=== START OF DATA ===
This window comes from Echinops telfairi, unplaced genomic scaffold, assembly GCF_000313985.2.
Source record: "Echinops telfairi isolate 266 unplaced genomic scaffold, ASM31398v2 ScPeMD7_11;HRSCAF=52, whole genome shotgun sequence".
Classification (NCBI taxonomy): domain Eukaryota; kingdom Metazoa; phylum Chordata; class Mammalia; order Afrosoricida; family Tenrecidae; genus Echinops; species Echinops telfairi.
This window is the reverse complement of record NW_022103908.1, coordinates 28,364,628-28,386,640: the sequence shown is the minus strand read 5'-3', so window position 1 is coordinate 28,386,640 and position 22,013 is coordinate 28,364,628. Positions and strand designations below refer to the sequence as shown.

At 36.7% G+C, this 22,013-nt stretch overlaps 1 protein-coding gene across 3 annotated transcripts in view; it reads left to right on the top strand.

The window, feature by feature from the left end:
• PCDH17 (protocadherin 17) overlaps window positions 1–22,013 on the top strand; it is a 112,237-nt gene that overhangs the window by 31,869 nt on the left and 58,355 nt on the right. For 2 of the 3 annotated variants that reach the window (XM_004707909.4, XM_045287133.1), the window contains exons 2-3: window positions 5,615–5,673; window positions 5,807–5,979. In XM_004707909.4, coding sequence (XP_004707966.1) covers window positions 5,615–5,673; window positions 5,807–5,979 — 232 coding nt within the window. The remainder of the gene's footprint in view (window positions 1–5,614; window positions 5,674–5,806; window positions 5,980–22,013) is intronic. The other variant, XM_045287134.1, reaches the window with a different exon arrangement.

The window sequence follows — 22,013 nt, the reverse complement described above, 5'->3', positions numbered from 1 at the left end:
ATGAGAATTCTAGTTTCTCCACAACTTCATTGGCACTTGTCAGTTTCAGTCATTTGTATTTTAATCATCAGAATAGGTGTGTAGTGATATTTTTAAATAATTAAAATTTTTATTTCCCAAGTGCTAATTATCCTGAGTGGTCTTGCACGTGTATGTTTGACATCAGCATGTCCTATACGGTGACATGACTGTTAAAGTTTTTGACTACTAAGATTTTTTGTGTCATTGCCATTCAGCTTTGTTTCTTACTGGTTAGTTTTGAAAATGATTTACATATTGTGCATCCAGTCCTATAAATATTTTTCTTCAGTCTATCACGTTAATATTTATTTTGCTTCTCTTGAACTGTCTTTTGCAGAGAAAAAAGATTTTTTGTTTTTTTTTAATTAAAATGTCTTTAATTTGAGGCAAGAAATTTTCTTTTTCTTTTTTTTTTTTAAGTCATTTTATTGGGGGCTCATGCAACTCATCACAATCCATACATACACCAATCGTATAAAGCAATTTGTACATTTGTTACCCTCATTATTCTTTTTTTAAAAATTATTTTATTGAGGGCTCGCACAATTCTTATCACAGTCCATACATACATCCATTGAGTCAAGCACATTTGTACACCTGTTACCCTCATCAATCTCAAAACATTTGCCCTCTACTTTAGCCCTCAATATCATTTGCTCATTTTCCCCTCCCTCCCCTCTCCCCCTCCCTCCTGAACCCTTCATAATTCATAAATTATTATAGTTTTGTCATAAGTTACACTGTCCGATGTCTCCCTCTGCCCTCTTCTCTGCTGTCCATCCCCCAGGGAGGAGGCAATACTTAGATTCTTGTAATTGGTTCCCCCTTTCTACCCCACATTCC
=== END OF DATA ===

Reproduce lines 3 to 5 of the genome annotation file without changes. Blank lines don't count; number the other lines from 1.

Classification (NCBI taxonomy): domain Eukaryota; kingdom Metazoa; phylum Chordata; class Mammalia; order Afrosoricida; family Tenrecidae; genus Echinops; species Echinops telfairi.
This window is the reverse complement of record NW_022103908.1, coordinates 28,364,628-28,386,640: the sequence shown is the minus strand read 5'-3', so window position 1 is coordinate 28,386,640 and position 22,013 is coordinate 28,364,628. Positions and strand designations below refer to the sequence as shown.

At 36.7% G+C, this 22,013-nt stretch overlaps 1 protein-coding gene across 3 annotated transcripts in view; it reads left to right on the top strand.